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Jackson v. Marques

United States District Court, D. Minnesota

April 23, 2019

Jermaine Terrell Jackson, Petitioner,
v.
Warden Marques, Respondent.

          REPORT AND RECOMMENDATION

          LEO I. BRISBOIS, U.S. MAGISTRATE JUDGE

         This matter comes before the undersigned United States Magistrate Judge upon Petitioner Jermaine Terrell Jackson's Petition for a Writ of Habeas Corpus Pursuant to 28 U.S.C. § 2241. [Docket No. 1]. This case has been referred to the undersigned United States Magistrate Judge for report and recommendation pursuant to 28 U.S.C. § 636 and Local Rule 72.1.

         For reasons discussed herein, the Court recommends that the Petition for Writ of Habeas Corpus, [Docket No. 1], be DENIED as moot and this action be DISMISSED with prejudice.

         I. Background

         At the time Petitioner filed the present writ of habeas corpus, he was incarcerated at the Federal Correctional Institute at Sandstone, Minnesota. (Petition, [Docket No. 1], at 1).

         On May 22, 2001, Petitioner was convicted of conspiracy to distribute cocaine and cocaine base, as well as, the use of communication facility to facilitate a drug trafficking offense, and he was sentenced to an aggregated 240-month term of imprisonment. (Decl. of Jeffrey George, [Docket No. 13], at ¶ 7). During his term of incarceration, Petitioner was the subject of written disciplinary action twenty-seven times, including six incidents which ultimately resulted in a loss of good time credit. (Id. at ¶ 8, Exhibit C). These incidents appeared to have occurred while Petitioner was located in a “halfway house.” (Petition, [Docket No. 1], at 2).

         On September 14, 2018, Petitioner filed the present writ of habeas corpus pursuant to 28 U.S.C. § 2241 [Docket No. 1]. Petitioner argues that the Federal Bureau of Prisons inadequately investigated the disciplinary actions against him which resulted in good time credit being improperly taken from him. (See, Petition [Docket No. 1]). As relief, Petitioner seeks “all sanctions [be] dismissed and good time credit restored.” (Id. at 8).

         II. Jurisdiction

         Petitioner seeks relief under 28 U.S.C. § 2241. Habeas corpus is the proper remedy for federal prisoners attacking the length or validity of their confinement. Kruger v. Erickson, 77 F.3d 1071, 1073 (8th Cir. 1996). “A petitioner may attack the execution of his sentence through § 2241 in the district where he is incarcerated . . . .” Matheny v. Morrison, 307 F.3d 709, 711 (8th Cir. 2002).

         At the time Petitioner filed the present Petition, he was incarcerated at the Federal Correctional Institute at Sandstone, Minnesota. (Petition, [Docket No. 1], at 1). Petitioner challenges the length of his confinement by specifically challenging his loss of good time credit. Therefore, jurisdiction is proper under 28 U.S.C. § 2241.

         III. Jackson's Petition for Writ of Habeas Corpus. [Docket No. 1].

         Article III of the United States Constitution allows Federal Courts to adjudicate only actual, ongoing cases or controversies. See, Am. United for Separation of Church and State v. Prison Fellowship Ministries, 509 F.3d 406, 420-21 (8th Cir. 2007). “This case-or-controversy requirement subsists through all stages of federal judicial proceedings, trial and appellate” and “[w]hen an action no longer satisfies the case or controversy requirement, the action is moot and a federal court must dismiss the action.” Potter v. Norwest Mortgage, Inc., 329 F.3d 608, 611 (8th Cir. 2003) (quotations omitted).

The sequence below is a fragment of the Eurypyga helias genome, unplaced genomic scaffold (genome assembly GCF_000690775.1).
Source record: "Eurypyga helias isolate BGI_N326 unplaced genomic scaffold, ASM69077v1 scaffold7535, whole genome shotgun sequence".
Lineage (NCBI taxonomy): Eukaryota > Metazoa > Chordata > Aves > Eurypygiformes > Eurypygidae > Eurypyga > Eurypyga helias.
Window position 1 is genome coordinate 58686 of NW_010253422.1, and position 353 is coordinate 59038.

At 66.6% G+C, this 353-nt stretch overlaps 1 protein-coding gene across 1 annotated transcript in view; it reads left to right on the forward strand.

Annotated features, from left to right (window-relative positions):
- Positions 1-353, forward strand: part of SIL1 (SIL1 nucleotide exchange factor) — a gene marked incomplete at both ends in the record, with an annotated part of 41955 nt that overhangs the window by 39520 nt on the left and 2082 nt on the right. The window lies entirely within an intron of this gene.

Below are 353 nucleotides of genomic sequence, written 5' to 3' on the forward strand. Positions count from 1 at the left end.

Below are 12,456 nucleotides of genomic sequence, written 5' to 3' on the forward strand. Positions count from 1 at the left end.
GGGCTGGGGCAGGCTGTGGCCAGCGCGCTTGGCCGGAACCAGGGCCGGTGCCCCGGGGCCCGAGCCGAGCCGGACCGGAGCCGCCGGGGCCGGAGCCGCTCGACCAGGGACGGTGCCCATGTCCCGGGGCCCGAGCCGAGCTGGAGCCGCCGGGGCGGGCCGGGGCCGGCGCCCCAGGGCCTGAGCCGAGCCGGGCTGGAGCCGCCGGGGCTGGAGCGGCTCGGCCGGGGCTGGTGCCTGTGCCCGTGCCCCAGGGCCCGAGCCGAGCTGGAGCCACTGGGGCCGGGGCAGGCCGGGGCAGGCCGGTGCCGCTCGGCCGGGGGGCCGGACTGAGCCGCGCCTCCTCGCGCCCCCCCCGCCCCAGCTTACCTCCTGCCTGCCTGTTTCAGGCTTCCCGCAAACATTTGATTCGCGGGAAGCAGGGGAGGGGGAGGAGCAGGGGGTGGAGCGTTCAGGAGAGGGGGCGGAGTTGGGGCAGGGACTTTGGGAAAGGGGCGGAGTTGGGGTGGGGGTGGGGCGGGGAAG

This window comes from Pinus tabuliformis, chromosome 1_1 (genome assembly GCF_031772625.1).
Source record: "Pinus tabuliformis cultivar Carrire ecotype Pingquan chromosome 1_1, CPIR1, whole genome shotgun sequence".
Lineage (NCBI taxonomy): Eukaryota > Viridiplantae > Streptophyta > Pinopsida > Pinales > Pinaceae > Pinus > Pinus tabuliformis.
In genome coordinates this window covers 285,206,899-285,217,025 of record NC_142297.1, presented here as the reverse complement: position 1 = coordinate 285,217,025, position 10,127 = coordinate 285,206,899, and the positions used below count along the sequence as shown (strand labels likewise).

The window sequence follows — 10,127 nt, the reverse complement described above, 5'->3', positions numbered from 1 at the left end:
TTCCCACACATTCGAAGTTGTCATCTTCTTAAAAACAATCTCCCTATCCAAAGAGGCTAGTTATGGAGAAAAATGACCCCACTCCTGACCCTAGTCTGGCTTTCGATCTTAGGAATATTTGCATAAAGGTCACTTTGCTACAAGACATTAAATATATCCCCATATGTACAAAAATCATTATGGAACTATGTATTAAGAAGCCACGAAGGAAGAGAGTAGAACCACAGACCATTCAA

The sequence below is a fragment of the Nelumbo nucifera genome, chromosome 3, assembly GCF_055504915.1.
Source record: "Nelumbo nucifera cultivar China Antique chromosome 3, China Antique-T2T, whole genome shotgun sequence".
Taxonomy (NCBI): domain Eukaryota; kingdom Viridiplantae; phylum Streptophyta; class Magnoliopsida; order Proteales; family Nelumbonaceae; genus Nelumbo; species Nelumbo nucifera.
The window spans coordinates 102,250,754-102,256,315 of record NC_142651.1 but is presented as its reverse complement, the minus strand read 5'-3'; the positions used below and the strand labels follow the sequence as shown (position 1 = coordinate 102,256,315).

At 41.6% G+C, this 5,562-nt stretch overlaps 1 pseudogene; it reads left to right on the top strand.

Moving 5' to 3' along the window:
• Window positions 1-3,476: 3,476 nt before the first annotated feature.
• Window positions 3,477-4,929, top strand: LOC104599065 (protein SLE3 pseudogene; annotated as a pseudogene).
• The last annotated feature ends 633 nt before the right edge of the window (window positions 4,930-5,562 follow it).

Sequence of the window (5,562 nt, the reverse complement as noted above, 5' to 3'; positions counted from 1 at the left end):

The ongoing case-or-controversy requirement is no longer met if an event occurs, during the course of the proceedings, which precludes the court from granting any meaningful relief to the party who initiated the action. See, In re Sec. Life Ins. Co. of Am., 228 F.3d 865, 869-70 (8th Cir. 2000) (citing In re Grand Jury Subpoenas Duces Tecum, 78 F.3d 1307, 1310 (8th Cir. 1996) (“The existence of a live case or controversy is a constitutional prerequisite to the jurisdiction of federal courts . . . . [I]f during the pendency of an appeal, an event occurs which destroys the court's ability to render the prevailing party any effectual relief whatever, the appeal must be dismissed as moot.”) (citations and quotations omitted)). If it becomes impossible for the court to provide any further redress for the claims that have been raised, the case must be dismissed as moot. See, Lewis v. Cont'l Bank Corp., 494 U.S. 472, 477 (1990) (“To invoke the jurisdiction of a federal court, a litigant must have suffered, or be threatened with, an actual injury traceable to the defendant and likely to be redressed by a favorable decision.”).

         If a petitioner is challenging his criminal conviction, a writ of habeas corpus is not automatically mooted upon his release from custody as habeas relief could still serve the purpose of eliminating some of the “collateral consequences that attached to the conviction as a matter of law.” Spencer v. Kenma, 523 U.S. 1, 9 (1998) (citing Carafas v. LaVallee, 391 U.S. 234, 237 (1968)). Such “collateral consequences” include restrictions on the right to engage in certain types of businesses or professions, the right to vote, the right to own a gun, and the right to serve on a jury. See, Id. at 9. “However, a habeas petitioner cannot rely on the collateral consequences of his conviction to save ...


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